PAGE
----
The anti-satellite test by Russia raised the spectre of a Star Wars-style conflict with national strategic assets, like global positioning and nuclear command and control satellites, being deliberately targeted. However, whilst there is some concern over the ability for countries to launch anti-satellite missiles (China, India, Russia and the USA have all done so), the fundamental risk of space debris to international peace and security is not centred on physical capabilities or space weapons, but on the international politics and the trend towards an anarchic international system.

“The security dilemma provides a theory of war and peace based on the interaction between states in which anarchy, uncertainty and fear influence behaviour and outcomes.”

Realists such as John Mearsheimer and Hans Morgenthau, drawing on themes that would resonate with Hobbes and Machiavelli, share the view that the world is characterised and shaped by a pessimistic view of an intrinsically selfish human nature. As a result, the international system is one of anarchy where states vie for power relative to others, in an attempt to survive and thrive. In this system, states are inherently suspicious and uncertain of the ambitions and intentions of others. Many conclude that being the most powerful is the best and only way to survive. This raises the spectre of the ‘security dilemma’.

The security dilemma, coined in 1950, recognises the zero-sum nature of the system and that attempts to increase the security of a state through defensive actions may be seen as hostile by a neighbouring state. The neighbouring state is then spurred into building their own security in response. This validates the initial defensive actions and encourages a spiral of hostility and escalation with each actor validating the fears of the other.

In his famous 1990 article, Back to the future, Mearsheimer predicted the end of the Cold War would provoke a period of multipolarity characterised by nationalism, ethnic rivalries, widespread conflict and instability. In recent times, China, Russia and the countries of the ‘Global South’ have sought to re-draw the rules-based international system which they see as enabling US hegemony, increasing suspicion, fear and regional and international instability. In The World: A Brief Introduction Richard Haas, former president of the US Think Tank Council on Foreign Relations, reinforces the underlying sense of global anarchy and the fragility of efforts to provide order: “Global order does not just emerge or continue automatically. Technocratic management is needed to protect a balance of power from the forces of disunity and violence, but is hard to sustain.”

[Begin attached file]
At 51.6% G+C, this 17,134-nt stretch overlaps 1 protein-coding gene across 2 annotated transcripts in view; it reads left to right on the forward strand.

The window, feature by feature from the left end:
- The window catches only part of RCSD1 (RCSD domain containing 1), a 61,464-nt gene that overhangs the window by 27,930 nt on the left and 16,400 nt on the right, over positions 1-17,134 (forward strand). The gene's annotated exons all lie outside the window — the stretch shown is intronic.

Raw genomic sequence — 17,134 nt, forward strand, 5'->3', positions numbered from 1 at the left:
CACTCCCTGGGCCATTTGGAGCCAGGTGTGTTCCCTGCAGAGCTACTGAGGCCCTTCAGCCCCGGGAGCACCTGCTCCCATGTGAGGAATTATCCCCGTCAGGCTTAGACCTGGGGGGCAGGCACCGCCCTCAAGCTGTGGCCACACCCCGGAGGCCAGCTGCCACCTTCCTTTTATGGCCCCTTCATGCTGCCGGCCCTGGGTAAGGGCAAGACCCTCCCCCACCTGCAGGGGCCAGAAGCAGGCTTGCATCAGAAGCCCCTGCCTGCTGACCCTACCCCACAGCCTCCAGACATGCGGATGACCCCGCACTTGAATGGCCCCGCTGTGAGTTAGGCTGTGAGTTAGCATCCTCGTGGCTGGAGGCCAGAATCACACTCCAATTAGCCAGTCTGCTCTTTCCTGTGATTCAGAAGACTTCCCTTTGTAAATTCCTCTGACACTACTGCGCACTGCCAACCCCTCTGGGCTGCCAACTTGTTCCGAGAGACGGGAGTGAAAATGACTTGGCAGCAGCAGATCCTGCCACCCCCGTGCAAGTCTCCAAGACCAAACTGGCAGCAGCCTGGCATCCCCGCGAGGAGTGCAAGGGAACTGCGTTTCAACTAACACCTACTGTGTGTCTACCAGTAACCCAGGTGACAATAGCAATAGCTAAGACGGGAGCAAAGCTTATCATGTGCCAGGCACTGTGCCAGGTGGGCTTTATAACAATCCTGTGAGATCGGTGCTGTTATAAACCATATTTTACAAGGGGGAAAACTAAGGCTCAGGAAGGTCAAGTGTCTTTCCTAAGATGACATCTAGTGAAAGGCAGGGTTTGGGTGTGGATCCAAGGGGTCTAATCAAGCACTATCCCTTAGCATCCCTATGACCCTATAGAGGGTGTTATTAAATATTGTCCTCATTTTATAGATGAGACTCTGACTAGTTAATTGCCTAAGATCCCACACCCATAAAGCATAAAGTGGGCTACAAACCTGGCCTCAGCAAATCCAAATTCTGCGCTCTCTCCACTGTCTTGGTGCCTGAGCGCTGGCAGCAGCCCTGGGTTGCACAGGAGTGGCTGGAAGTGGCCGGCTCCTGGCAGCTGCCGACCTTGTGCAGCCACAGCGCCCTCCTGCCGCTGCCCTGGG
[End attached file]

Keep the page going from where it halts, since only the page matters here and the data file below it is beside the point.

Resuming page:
And now entering this cauldron is space debris.

Let’s imagine for a moment that two unconnected events occur simultaneously. The first is a dramatic increase in tension between the USA and China. The second occurs 20,000km above the Earth as a previously unidentified, untracked and unverifiable particle, less than 1cm in diameter smashes into a critical element of an American positioning, navigation and timing satellite at 15,000mph.

This causes catastrophic damage to the satellite, US operational and strategic levels of command and, more than likely, the world economy. Public attention, fuelled by social media, quickly points the finger at a deliberate act by China, which NASA is unable to disprove quickly or categorically due to the inability to track small and very small items of space trash. In the context of daily cyber and infrastructure attacks conducted on Earth, it is both reasonable and believable for this to happen in space. The US President, under enormous domestic pressure, seeks to act defensively and preserve the security of the US military. China, innocent of damaging the US satellite, sees these actions as marked aggression and so begins a potentially destructive escalation.

The combination of orbital debris, global instability and “continued predominance of realist attitudes towards international and global security among many of the world’s political leaders” presents a unique challenge.

The dramatic increase in space trash over the next ten years jeopardises the long-term sustainability of space exploration and satellites. It also adds further uncertainty in an international system already characterised by mistrust and uncertainty and in an environment that does, and will increasingly contain, critical national infrastructure.

The probability is increasing of a collision caused by space debris, as is the gravity of such in space and on Earth. NASA’s competition to find ways to detect, track and remove debris in low Earth orbit, the results of which are announced on 13th December, is hopefully successful and actionable before a piece of space trash provides an unverifiable spark that results in a major conflict.